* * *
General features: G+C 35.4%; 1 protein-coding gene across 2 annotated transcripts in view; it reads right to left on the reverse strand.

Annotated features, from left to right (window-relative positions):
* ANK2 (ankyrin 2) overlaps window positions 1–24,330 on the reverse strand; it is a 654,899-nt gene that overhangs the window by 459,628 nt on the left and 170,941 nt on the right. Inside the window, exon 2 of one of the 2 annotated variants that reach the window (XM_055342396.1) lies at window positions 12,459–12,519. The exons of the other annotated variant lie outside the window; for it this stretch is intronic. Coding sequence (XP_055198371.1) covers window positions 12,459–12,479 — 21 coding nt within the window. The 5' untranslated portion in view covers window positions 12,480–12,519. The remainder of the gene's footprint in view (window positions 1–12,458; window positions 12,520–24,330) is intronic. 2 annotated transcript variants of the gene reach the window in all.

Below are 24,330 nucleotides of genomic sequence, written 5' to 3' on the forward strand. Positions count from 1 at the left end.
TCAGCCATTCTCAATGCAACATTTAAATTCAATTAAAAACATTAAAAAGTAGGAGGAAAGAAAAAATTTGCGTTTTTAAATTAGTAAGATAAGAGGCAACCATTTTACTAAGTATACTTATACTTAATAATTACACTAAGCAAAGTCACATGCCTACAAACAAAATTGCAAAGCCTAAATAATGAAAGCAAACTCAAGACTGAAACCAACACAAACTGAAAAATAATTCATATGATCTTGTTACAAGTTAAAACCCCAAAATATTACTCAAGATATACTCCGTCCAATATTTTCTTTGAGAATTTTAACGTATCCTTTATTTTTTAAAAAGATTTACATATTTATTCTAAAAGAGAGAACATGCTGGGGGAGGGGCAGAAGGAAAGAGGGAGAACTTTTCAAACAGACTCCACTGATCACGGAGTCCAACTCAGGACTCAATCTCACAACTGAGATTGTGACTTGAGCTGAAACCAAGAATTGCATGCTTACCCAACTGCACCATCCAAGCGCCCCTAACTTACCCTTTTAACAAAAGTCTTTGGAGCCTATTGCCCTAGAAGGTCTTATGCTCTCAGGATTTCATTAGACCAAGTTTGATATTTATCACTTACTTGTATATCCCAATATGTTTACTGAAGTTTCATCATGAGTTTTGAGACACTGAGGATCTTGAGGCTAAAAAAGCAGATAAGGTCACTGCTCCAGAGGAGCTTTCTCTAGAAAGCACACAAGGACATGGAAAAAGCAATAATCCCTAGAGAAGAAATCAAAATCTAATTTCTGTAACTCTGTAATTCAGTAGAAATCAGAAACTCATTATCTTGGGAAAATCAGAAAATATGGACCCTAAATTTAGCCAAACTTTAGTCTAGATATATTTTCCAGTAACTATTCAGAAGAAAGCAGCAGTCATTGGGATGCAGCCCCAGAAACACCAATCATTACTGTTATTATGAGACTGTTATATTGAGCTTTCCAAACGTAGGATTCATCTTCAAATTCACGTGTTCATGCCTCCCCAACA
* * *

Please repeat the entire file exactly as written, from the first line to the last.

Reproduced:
General features: G+C 35.4%; 1 protein-coding gene across 2 annotated transcripts in view; it reads right to left on the reverse strand.

Annotated features, from left to right (window-relative positions):
* ANK2 (ankyrin 2) overlaps window positions 1–24,330 on the reverse strand; it is a 654,899-nt gene that overhangs the window by 459,628 nt on the left and 170,941 nt on the right. Inside the window, exon 2 of one of the 2 annotated variants that reach the window (XM_055342396.1) lies at window positions 12,459–12,519. The exons of the other annotated variant lie outside the window; for it this stretch is intronic. Coding sequence (XP_055198371.1) covers window positions 12,459–12,479 — 21 coding nt within the window. The 5' untranslated portion in view covers window positions 12,480–12,519. The remainder of the gene's footprint in view (window positions 1–12,458; window positions 12,520–24,330) is intronic. 2 annotated transcript variants of the gene reach the window in all.

Below are 24,330 nucleotides of genomic sequence, written 5' to 3' on the forward strand. Positions count from 1 at the left end.
TCAGCCATTCTCAATGCAACATTTAAATTCAATTAAAAACATTAAAAAGTAGGAGGAAAGAAAAAATTTGCGTTTTTAAATTAGTAAGATAAGAGGCAACCATTTTACTAAGTATACTTATACTTAATAATTACACTAAGCAAAGTCACATGCCTACAAACAAAATTGCAAAGCCTAAATAATGAAAGCAAACTCAAGACTGAAACCAACACAAACTGAAAAATAATTCATATGATCTTGTTACAAGTTAAAACCCCAAAATATTACTCAAGATATACTCCGTCCAATATTTTCTTTGAGAATTTTAACGTATCCTTTATTTTTTAAAAAGATTTACATATTTATTCTAAAAGAGAGAACATGCTGGGGGAGGGGCAGAAGGAAAGAGGGAGAACTTTTCAAACAGACTCCACTGATCACGGAGTCCAACTCAGGACTCAATCTCACAACTGAGATTGTGACTTGAGCTGAAACCAAGAATTGCATGCTTACCCAACTGCACCATCCAAGCGCCCCTAACTTACCCTTTTAACAAAAGTCTTTGGAGCCTATTGCCCTAGAAGGTCTTATGCTCTCAGGATTTCATTAGACCAAGTTTGATATTTATCACTTACTTGTATATCCCAATATGTTTACTGAAGTTTCATCATGAGTTTTGAGACACTGAGGATCTTGAGGCTAAAAAAGCAGATAAGGTCACTGCTCCAGAGGAGCTTTCTCTAGAAAGCACACAAGGACATGGAAAAAGCAATAATCCCTAGAGAAGAAATCAAAATCTAATTTCTGTAACTCTGTAATTCAGTAGAAATCAGAAACTCATTATCTTGGGAAAATCAGAAAATATGGACCCTAAATTTAGCCAAACTTTAGTCTAGATATATTTTCCAGTAACTATTCAGAAGAAAGCAGCAGTCATTGGGATGCAGCCCCAGAAACACCAATCATTACTGTTATTATGAGACTGTTATATTGAGCTTTCCAAACGTAGGATTCATCTTCAAATTCACGTGTTCATGCCTCCCCAACA